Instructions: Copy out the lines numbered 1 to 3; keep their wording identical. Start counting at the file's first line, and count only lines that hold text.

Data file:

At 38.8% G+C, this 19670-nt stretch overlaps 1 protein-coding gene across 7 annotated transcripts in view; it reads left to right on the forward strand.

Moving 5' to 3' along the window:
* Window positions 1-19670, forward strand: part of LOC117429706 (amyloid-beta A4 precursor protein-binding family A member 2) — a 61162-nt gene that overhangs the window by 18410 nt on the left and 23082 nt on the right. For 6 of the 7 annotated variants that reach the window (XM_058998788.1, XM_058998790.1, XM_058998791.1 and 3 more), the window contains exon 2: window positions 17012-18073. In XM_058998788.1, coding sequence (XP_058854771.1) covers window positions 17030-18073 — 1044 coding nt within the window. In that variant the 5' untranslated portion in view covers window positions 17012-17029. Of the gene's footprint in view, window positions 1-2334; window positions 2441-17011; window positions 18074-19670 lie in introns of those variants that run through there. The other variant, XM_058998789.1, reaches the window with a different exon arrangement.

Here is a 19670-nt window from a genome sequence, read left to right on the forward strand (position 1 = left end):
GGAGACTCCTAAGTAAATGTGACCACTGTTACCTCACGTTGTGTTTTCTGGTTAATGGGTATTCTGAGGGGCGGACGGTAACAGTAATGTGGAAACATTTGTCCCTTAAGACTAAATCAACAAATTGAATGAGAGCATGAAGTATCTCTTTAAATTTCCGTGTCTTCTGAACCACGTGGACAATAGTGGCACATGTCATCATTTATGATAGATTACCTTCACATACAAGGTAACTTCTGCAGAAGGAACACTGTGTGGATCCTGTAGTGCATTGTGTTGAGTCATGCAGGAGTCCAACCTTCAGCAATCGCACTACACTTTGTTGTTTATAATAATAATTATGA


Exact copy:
At 38.8% G+C, this 19670-nt stretch overlaps 1 protein-coding gene across 7 annotated transcripts in view; it reads left to right on the forward strand.

Moving 5' to 3' along the window:
* Window positions 1-19670, forward strand: part of LOC117429706 (amyloid-beta A4 precursor protein-binding family A member 2) — a 61162-nt gene that overhangs the window by 18410 nt on the left and 23082 nt on the right. For 6 of the 7 annotated variants that reach the window (XM_058998788.1, XM_058998790.1, XM_058998791.1 and 3 more), the window contains exon 2: window positions 17012-18073. In XM_058998788.1, coding sequence (XP_058854771.1) covers window positions 17030-18073 — 1044 coding nt within the window. In that variant the 5' untranslated portion in view covers window positions 17012-17029. Of the gene's footprint in view, window positions 1-2334; window positions 2441-17011; window positions 18074-19670 lie in introns of those variants that run through there. The other variant, XM_058998789.1, reaches the window with a different exon arrangement.